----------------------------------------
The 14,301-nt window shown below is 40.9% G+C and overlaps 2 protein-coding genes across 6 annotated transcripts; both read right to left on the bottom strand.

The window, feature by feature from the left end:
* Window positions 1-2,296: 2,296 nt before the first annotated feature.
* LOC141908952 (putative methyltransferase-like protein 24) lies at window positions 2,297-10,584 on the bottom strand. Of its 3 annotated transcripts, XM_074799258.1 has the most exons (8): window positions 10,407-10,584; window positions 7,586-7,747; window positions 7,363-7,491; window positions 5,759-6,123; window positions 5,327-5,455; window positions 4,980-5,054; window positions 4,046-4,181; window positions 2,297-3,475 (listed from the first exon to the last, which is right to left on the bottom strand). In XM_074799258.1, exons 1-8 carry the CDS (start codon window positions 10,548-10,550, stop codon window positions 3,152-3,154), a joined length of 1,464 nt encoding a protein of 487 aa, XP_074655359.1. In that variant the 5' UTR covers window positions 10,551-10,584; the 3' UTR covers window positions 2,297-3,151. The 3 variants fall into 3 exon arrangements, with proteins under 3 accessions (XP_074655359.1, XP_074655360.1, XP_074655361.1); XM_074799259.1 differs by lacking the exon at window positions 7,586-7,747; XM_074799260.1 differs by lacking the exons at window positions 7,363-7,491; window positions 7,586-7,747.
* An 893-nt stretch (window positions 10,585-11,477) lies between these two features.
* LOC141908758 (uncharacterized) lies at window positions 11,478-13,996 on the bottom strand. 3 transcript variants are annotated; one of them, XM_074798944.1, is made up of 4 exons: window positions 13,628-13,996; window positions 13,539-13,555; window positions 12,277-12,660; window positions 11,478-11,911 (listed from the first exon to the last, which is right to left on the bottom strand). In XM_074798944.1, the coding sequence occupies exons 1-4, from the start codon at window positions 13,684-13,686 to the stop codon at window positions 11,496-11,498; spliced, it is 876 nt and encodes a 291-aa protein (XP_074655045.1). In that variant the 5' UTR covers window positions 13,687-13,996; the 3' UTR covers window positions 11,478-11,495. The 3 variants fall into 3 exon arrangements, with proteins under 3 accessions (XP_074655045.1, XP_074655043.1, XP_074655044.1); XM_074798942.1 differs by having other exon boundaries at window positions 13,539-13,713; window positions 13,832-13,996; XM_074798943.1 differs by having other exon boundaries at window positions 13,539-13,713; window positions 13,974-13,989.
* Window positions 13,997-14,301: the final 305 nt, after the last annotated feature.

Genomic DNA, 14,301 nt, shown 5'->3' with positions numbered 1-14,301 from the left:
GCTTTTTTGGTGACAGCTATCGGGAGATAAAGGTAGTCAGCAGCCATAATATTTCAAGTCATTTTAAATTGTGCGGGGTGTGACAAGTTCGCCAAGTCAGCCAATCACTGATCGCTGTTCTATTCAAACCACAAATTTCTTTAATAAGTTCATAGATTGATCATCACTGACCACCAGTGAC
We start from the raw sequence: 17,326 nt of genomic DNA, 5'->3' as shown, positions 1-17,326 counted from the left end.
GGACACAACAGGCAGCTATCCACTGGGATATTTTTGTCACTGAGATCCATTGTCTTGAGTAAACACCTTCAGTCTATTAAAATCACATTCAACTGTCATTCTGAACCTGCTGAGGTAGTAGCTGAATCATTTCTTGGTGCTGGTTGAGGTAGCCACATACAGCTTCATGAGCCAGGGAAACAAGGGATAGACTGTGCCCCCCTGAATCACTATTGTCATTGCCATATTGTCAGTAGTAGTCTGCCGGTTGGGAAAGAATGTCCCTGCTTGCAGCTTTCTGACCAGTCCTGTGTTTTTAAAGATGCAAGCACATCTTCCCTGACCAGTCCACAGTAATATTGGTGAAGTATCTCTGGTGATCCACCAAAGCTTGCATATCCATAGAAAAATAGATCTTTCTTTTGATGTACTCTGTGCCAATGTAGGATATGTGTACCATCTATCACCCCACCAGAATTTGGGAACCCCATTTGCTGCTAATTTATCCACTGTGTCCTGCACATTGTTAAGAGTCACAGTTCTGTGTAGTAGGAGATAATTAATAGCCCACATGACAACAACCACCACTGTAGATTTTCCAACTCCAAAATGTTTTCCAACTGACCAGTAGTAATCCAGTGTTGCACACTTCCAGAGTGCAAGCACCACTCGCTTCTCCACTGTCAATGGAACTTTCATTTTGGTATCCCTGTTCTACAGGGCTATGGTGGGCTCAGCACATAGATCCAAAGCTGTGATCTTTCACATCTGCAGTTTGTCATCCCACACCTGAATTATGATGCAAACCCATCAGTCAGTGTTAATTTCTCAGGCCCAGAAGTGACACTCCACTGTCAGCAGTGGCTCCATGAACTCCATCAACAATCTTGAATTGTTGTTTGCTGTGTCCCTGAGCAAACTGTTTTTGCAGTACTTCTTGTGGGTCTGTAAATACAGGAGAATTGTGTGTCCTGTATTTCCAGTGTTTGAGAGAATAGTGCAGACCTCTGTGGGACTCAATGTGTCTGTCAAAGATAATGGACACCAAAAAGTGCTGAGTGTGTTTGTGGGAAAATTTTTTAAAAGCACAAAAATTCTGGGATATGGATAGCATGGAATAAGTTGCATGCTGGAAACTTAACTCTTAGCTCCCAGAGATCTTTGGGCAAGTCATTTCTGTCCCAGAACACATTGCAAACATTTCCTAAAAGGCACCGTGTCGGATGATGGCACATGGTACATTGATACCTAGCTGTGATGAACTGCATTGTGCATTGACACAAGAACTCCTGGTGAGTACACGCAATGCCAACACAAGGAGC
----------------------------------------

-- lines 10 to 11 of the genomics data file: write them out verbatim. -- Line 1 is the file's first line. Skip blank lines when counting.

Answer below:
We start from the raw sequence: 17,326 nt of genomic DNA, 5'->3' as shown, positions 1-17,326 counted from the left end.
GGACACAACAGGCAGCTATCCACTGGGATATTTTTGTCACTGAGATCCATTGTCTTGAGTAAACACCTTCAGTCTATTAAAATCACATTCAACTGTCATTCTGAACCTGCTGAGGTAGTAGCTGAATCATTTCTTGGTGCTGGTTGAGGTAGCCACATACAGCTTCATGAGCCAGGGAAACAAGGGATAGACTGTGCCCCCCTGAATCACTATTGTCATTGCCATATTGTCAGTAGTAGTCTGCCGGTTGGGAAAGAATGTCCCTGCTTGCAGCTTTCTGACCAGTCCTGTGTTTTTAAAGATGCAAGCACATCTTCCCTGACCAGTCCACAGTAATATTGGTGAAGTATCTCTGGTGATCCACCAAAGCTTGCATATCCATAGAAAAATAGATCTTTCTTTTGATGTACTCTGTGCCAATGTAGGATATGTGTACCATCTATCACCCCACCAGAATTTGGGAACCCCATTTGCTGCTAATTTATCCACTGTGTCCTGCACATTGTTAAGAGTCACAGTTCTGTGTAGTAGGAGATAATTAATAGCCCACATGACAACAACCACCACTGTAGATTTTCCAACTCCAAAATGTTTTCCAACTGACCAGTAGTAATCCAGTGTTGCACACTTCCAGAGTGCAAGCACCACTCGCTTCTCCACTGTCAATGGAACTTTCATTTTGGTATCCCTGTTCTACAGGGCTATGGTGGGCTCAGCACATAGATCCAAAGCTGTGATCTTTCACATCTGCAGTTTGTCATCCCACACCTGAATTATGATGCAAACCCATCAGTCAGTGTTAATTTCTCAGGCCCAGAAGTGACACTCCACTGTCAGCAGTGGCTCCATGAACTCCATCAACAATCTTGAATTGTTGTTTGCTGTGTCCCTGAGCAAACTGTTTTTGCAGTACTTCTTGTGGGTCTGTAAATACAGGAGAATTGTGTGTCCTGTATTTCCAGTGTTTGAGAGAATAGTGCAGACCTCTGTGGGACTCAATGTGTCTGTCAAAGATAATGGACACCAAAAAGTGCTGAGTGTGTTTGTGGGAAAATTTTTTAAAAGCACAAAAATTCTGGGATATGGATAGCATGGAATAAGTTGCATGCTGGAAACTTAACTCTTAGCTCCCAGAGATCTTTGGGCAAGTCATTTCTGTCCCAGAACACATTGCAAACATTTCCTAAAAGGCACCGTGTCGGATGATGGCACATGGTACATTGATACCTAGCTGTGATGAACTGCATTGTGCATTGACACAAGAACTCCTGGTGAGTACACGCAATGCCAACACAAGGAGC